Posts tagged "internet explorer"

Internet Explorer 9: A Platform Preview, Not a Beta

With Microsoft (site) rebounding like Dennis Rodman in his prime, can the company pull another Windows 7 or Windows 7 Phone out of its hat with IE9?

Exploring New Frontiers

Internet Explorer has had a rough ride since, well, forever. Most versions have been considered an assault on Internet standards, or derided as under-featured or security nightmares. The recent versions have improved on those areas but added features that few actually use.

With existing IE now lagging behind Firefox which is the most popular browser, where can Microsoft go with IE9? The news from Microsoft's  MIX10 developer conference in Las Vegas is that Internet Explorer won't just be a browser, but a whole platform.

There's a test drive site, where you can download a preview mini-browser for Windows Vista or Windows 7 users (nothing like a proper beta or test version) that allows you to take a look at some of the features in action.

According to Microsoft, the intent of the platform preview is to provide developers an opportunity to start planning when and how they will start supporting HTML5; this is definitely not suited for your everyday browsing needs.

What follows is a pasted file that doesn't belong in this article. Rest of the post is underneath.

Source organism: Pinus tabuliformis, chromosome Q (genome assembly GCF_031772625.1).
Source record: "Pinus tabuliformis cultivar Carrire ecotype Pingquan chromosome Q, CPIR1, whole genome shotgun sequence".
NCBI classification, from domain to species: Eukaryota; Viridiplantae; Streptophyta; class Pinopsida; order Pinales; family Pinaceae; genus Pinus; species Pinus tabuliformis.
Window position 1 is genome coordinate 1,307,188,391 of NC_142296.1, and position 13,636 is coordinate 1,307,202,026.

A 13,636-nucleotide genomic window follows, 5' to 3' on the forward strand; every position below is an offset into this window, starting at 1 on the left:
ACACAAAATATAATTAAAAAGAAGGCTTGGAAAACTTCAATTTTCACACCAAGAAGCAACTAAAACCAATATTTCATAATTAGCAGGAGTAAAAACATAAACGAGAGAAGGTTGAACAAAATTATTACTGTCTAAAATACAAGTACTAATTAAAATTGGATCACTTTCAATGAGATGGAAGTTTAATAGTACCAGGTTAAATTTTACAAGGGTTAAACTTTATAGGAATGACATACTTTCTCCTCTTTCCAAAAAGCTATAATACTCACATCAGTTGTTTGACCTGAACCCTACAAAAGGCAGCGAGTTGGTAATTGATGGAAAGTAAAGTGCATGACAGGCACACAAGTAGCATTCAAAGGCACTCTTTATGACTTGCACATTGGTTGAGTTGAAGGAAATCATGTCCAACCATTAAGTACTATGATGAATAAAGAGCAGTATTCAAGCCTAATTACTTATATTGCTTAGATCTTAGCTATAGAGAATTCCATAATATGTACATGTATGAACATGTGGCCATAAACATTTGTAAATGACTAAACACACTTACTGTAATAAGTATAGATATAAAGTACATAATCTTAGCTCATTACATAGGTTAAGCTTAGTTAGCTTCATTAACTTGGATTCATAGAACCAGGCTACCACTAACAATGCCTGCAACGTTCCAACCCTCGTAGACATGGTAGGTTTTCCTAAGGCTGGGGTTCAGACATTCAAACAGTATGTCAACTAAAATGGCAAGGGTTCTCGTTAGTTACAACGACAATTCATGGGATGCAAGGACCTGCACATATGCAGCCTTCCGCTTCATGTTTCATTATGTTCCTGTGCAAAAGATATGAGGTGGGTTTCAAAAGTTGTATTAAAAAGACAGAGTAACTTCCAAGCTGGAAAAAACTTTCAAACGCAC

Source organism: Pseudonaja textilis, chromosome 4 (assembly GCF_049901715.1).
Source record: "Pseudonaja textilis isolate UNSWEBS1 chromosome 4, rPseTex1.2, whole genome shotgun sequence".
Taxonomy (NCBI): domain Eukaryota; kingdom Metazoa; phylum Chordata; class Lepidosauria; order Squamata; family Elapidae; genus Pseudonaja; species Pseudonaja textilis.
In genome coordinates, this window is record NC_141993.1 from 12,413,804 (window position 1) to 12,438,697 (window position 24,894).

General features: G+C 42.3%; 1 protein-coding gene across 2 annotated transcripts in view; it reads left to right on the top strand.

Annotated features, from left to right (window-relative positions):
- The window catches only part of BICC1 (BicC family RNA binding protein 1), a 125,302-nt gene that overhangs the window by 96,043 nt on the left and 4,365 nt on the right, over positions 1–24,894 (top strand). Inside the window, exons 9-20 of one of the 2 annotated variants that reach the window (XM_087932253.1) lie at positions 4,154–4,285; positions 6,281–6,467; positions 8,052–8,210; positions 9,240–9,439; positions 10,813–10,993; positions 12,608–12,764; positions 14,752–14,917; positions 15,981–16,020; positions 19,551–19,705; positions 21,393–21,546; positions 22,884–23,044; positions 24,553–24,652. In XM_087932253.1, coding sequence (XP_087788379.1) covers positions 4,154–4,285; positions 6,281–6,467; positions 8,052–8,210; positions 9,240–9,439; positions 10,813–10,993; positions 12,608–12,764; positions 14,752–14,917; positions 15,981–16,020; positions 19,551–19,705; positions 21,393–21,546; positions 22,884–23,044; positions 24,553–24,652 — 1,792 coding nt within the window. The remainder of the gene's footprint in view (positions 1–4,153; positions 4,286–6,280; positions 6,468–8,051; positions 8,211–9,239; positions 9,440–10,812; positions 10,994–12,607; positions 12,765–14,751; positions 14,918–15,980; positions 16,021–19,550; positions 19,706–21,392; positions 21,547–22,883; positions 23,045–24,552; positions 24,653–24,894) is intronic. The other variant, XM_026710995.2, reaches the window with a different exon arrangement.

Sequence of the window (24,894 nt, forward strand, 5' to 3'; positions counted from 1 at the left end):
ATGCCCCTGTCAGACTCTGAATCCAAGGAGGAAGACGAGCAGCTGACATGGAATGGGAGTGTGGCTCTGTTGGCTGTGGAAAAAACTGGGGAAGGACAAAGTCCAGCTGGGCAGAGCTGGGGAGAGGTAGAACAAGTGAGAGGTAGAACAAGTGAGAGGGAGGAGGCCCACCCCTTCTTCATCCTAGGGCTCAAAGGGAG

A Platform to Where?

The primary addition is the implementation of DirectX hardware acceleration, something that really should have been in place for many years. Now, the horsepower of the typical PC's video card can finally be used to hoof along your graphical output and improve quality, allowing accelerated video, faster and smoother text effects and other essentials of the Web 2.0 environment.

One of the demos showing off IE9's features

HTML 5 support will be the next big arms race as browsers throw it to the top of their features lists and Microsoft has it as a big tick in IE9. With support including CSS3, Scalable Vector Graphics (SVG) which has been around for ages, XHTML parsing and H.264/MPEG4 and MP3/AAC tags and  codec support, all video standards will be supported.

If you can't wait for IE9 to get a little HTML 5 love, take a look at Christian Adams video tag for IE.

Additional news includes a boost for JavaScript processing speeds. With all its rivals crowing about their Java performance, it is only fair that Microsoft gets in on the act and brings its browser up to speed.